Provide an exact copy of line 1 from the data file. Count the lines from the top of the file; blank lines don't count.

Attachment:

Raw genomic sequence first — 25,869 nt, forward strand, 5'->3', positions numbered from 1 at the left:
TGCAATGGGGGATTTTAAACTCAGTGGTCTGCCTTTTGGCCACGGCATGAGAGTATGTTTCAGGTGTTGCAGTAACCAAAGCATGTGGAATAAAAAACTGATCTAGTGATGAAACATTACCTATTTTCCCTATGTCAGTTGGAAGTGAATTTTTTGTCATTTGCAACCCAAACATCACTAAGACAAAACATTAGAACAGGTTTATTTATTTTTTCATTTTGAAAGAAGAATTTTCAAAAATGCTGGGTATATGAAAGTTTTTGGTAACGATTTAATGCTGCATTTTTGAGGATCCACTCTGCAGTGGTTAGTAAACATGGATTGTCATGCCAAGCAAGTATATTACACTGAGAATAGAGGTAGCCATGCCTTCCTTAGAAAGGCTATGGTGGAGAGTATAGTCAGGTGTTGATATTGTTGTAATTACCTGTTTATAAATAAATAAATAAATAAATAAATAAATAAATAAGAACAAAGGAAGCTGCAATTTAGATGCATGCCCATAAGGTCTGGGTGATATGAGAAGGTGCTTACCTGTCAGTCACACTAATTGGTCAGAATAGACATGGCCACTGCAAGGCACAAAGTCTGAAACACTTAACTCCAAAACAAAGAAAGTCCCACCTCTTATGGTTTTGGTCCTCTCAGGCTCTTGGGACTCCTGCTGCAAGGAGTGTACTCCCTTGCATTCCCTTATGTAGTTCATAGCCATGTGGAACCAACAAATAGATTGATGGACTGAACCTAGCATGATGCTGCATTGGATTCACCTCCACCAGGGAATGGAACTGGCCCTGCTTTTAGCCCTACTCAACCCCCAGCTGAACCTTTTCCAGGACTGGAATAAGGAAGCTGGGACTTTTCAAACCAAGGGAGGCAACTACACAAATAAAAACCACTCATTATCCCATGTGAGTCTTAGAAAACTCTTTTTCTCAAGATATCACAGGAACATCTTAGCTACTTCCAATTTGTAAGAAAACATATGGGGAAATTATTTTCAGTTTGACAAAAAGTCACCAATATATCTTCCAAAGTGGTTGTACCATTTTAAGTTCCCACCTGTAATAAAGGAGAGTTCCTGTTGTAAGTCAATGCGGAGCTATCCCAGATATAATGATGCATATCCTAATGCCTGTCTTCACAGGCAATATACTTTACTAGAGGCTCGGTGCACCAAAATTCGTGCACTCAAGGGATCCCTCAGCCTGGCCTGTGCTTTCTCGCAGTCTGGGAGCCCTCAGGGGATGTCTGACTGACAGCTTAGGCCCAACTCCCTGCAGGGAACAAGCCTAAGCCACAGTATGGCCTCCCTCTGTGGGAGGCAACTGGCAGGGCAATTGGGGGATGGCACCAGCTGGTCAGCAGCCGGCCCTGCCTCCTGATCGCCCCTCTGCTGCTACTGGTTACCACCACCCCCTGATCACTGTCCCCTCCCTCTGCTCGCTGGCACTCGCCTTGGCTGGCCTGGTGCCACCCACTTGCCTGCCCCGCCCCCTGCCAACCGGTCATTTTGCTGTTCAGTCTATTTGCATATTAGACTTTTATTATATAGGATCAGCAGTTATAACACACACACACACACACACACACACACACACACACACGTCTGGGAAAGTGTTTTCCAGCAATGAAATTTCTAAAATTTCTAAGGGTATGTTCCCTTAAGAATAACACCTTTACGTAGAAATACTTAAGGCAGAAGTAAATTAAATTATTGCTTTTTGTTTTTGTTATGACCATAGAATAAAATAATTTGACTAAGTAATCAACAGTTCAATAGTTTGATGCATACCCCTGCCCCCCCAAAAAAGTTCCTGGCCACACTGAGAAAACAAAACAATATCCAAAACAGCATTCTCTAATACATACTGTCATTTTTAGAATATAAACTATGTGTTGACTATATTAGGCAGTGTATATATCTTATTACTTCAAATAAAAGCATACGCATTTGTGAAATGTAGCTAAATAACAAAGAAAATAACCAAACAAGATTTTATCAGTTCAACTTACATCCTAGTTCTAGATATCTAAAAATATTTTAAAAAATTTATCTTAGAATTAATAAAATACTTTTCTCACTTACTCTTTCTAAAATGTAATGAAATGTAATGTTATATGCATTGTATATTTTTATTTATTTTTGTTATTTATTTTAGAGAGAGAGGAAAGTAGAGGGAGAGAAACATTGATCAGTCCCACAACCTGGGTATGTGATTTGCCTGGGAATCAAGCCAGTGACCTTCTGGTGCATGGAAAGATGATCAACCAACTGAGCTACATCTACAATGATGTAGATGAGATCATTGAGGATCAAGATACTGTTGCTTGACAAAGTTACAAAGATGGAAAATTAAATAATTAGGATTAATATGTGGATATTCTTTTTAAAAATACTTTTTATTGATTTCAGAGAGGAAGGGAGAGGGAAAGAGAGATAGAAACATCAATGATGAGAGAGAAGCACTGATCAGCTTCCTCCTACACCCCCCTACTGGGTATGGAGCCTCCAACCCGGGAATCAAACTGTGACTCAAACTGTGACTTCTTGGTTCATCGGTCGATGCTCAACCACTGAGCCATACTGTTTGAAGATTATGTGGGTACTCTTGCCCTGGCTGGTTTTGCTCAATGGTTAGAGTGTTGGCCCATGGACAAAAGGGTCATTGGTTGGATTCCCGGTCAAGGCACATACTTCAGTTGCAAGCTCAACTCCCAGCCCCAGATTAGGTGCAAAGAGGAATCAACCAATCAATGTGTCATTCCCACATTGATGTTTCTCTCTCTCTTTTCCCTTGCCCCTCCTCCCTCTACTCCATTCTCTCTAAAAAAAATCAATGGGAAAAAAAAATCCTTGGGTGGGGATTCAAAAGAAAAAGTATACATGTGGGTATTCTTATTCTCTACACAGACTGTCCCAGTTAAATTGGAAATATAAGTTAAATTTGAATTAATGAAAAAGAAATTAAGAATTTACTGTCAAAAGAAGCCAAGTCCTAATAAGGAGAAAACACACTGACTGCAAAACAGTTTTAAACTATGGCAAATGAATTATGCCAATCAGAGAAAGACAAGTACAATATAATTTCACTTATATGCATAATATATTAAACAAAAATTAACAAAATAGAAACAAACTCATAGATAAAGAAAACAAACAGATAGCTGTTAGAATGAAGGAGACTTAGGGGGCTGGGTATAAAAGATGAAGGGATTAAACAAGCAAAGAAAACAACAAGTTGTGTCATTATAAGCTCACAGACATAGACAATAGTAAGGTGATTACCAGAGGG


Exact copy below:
Raw genomic sequence first — 25,869 nt, forward strand, 5'->3', positions numbered from 1 at the left: